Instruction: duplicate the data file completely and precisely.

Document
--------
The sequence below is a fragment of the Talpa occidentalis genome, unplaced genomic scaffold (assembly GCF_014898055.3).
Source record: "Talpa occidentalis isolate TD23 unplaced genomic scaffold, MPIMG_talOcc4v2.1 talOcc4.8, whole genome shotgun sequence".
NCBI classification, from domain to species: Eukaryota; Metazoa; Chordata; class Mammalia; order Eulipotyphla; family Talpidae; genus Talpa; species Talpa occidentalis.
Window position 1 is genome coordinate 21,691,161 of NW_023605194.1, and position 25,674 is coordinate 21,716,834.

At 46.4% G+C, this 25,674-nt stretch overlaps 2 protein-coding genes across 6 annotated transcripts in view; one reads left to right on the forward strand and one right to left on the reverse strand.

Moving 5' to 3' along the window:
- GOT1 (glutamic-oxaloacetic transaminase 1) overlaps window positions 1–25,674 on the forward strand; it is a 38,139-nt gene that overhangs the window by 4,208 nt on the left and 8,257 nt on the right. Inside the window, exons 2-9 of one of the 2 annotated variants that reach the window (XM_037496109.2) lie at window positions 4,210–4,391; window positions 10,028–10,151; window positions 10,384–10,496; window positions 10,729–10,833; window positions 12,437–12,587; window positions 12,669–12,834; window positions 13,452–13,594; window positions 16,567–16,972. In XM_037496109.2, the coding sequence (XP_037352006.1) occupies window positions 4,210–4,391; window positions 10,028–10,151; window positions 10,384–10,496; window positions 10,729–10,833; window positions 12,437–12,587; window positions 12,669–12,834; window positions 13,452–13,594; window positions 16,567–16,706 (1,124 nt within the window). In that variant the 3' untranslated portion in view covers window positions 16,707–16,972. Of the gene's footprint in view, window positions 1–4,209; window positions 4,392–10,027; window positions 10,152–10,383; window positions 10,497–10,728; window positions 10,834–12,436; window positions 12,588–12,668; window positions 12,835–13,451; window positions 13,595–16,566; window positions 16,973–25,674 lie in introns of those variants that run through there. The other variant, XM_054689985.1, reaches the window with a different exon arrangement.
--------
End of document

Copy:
The sequence below is a fragment of the Talpa occidentalis genome, unplaced genomic scaffold (assembly GCF_014898055.3).
Source record: "Talpa occidentalis isolate TD23 unplaced genomic scaffold, MPIMG_talOcc4v2.1 talOcc4.8, whole genome shotgun sequence".
NCBI classification, from domain to species: Eukaryota; Metazoa; Chordata; class Mammalia; order Eulipotyphla; family Talpidae; genus Talpa; species Talpa occidentalis.
Window position 1 is genome coordinate 21,691,161 of NW_023605194.1, and position 25,674 is coordinate 21,716,834.

At 46.4% G+C, this 25,674-nt stretch overlaps 2 protein-coding genes across 6 annotated transcripts in view; one reads left to right on the forward strand and one right to left on the reverse strand.

Moving 5' to 3' along the window:
- GOT1 (glutamic-oxaloacetic transaminase 1) overlaps window positions 1–25,674 on the forward strand; it is a 38,139-nt gene that overhangs the window by 4,208 nt on the left and 8,257 nt on the right. Inside the window, exons 2-9 of one of the 2 annotated variants that reach the window (XM_037496109.2) lie at window positions 4,210–4,391; window positions 10,028–10,151; window positions 10,384–10,496; window positions 10,729–10,833; window positions 12,437–12,587; window positions 12,669–12,834; window positions 13,452–13,594; window positions 16,567–16,972. In XM_037496109.2, the coding sequence (XP_037352006.1) occupies window positions 4,210–4,391; window positions 10,028–10,151; window positions 10,384–10,496; window positions 10,729–10,833; window positions 12,437–12,587; window positions 12,669–12,834; window positions 13,452–13,594; window positions 16,567–16,706 (1,124 nt within the window). In that variant the 3' untranslated portion in view covers window positions 16,707–16,972. Of the gene's footprint in view, window positions 1–4,209; window positions 4,392–10,027; window positions 10,152–10,383; window positions 10,497–10,728; window positions 10,834–12,436; window positions 12,588–12,668; window positions 12,835–13,451; window positions 13,595–16,566; window positions 16,973–25,674 lie in introns of those variants that run through there. The other variant, XM_054689985.1, reaches the window with a different exon arrangement.